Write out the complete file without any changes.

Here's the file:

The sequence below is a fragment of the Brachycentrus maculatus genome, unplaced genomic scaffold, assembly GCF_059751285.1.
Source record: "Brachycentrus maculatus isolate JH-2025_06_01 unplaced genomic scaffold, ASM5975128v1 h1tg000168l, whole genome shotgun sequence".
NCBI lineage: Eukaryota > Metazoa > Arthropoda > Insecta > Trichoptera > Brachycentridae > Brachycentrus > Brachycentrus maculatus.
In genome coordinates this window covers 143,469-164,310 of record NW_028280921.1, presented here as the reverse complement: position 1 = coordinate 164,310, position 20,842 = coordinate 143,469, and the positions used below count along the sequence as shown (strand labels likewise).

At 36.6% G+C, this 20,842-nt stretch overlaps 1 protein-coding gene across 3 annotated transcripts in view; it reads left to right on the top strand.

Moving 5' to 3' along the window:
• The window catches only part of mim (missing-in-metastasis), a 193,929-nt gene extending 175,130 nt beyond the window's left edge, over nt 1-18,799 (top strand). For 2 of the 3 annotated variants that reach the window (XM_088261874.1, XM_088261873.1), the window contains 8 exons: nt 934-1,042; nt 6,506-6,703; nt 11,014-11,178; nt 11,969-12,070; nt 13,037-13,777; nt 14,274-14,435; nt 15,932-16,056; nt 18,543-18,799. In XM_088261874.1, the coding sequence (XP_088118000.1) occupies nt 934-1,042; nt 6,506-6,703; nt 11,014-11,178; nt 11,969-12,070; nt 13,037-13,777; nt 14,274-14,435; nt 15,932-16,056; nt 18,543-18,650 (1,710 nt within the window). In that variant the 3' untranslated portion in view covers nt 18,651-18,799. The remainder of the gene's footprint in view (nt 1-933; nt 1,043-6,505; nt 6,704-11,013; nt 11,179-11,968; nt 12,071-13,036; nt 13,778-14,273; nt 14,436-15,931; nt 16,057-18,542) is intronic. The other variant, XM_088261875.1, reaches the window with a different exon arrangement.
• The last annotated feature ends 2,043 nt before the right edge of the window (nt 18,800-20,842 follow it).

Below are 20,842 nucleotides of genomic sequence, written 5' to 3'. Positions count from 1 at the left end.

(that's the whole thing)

The sequence below is a fragment of the Brachycentrus maculatus genome, unplaced genomic scaffold, assembly GCF_059751285.1.
Source record: "Brachycentrus maculatus isolate JH-2025_06_01 unplaced genomic scaffold, ASM5975128v1 h1tg000168l, whole genome shotgun sequence".
NCBI lineage: Eukaryota > Metazoa > Arthropoda > Insecta > Trichoptera > Brachycentridae > Brachycentrus > Brachycentrus maculatus.
In genome coordinates this window covers 143,469-164,310 of record NW_028280921.1, presented here as the reverse complement: position 1 = coordinate 164,310, position 20,842 = coordinate 143,469, and the positions used below count along the sequence as shown (strand labels likewise).

At 36.6% G+C, this 20,842-nt stretch overlaps 1 protein-coding gene across 3 annotated transcripts in view; it reads left to right on the top strand.

Moving 5' to 3' along the window:
• The window catches only part of mim (missing-in-metastasis), a 193,929-nt gene extending 175,130 nt beyond the window's left edge, over nt 1-18,799 (top strand). For 2 of the 3 annotated variants that reach the window (XM_088261874.1, XM_088261873.1), the window contains 8 exons: nt 934-1,042; nt 6,506-6,703; nt 11,014-11,178; nt 11,969-12,070; nt 13,037-13,777; nt 14,274-14,435; nt 15,932-16,056; nt 18,543-18,799. In XM_088261874.1, the coding sequence (XP_088118000.1) occupies nt 934-1,042; nt 6,506-6,703; nt 11,014-11,178; nt 11,969-12,070; nt 13,037-13,777; nt 14,274-14,435; nt 15,932-16,056; nt 18,543-18,650 (1,710 nt within the window). In that variant the 3' untranslated portion in view covers nt 18,651-18,799. The remainder of the gene's footprint in view (nt 1-933; nt 1,043-6,505; nt 6,704-11,013; nt 11,179-11,968; nt 12,071-13,036; nt 13,778-14,273; nt 14,436-15,931; nt 16,057-18,542) is intronic. The other variant, XM_088261875.1, reaches the window with a different exon arrangement.
• The last annotated feature ends 2,043 nt before the right edge of the window (nt 18,800-20,842 follow it).

Below are 20,842 nucleotides of genomic sequence, written 5' to 3'. Positions count from 1 at the left end.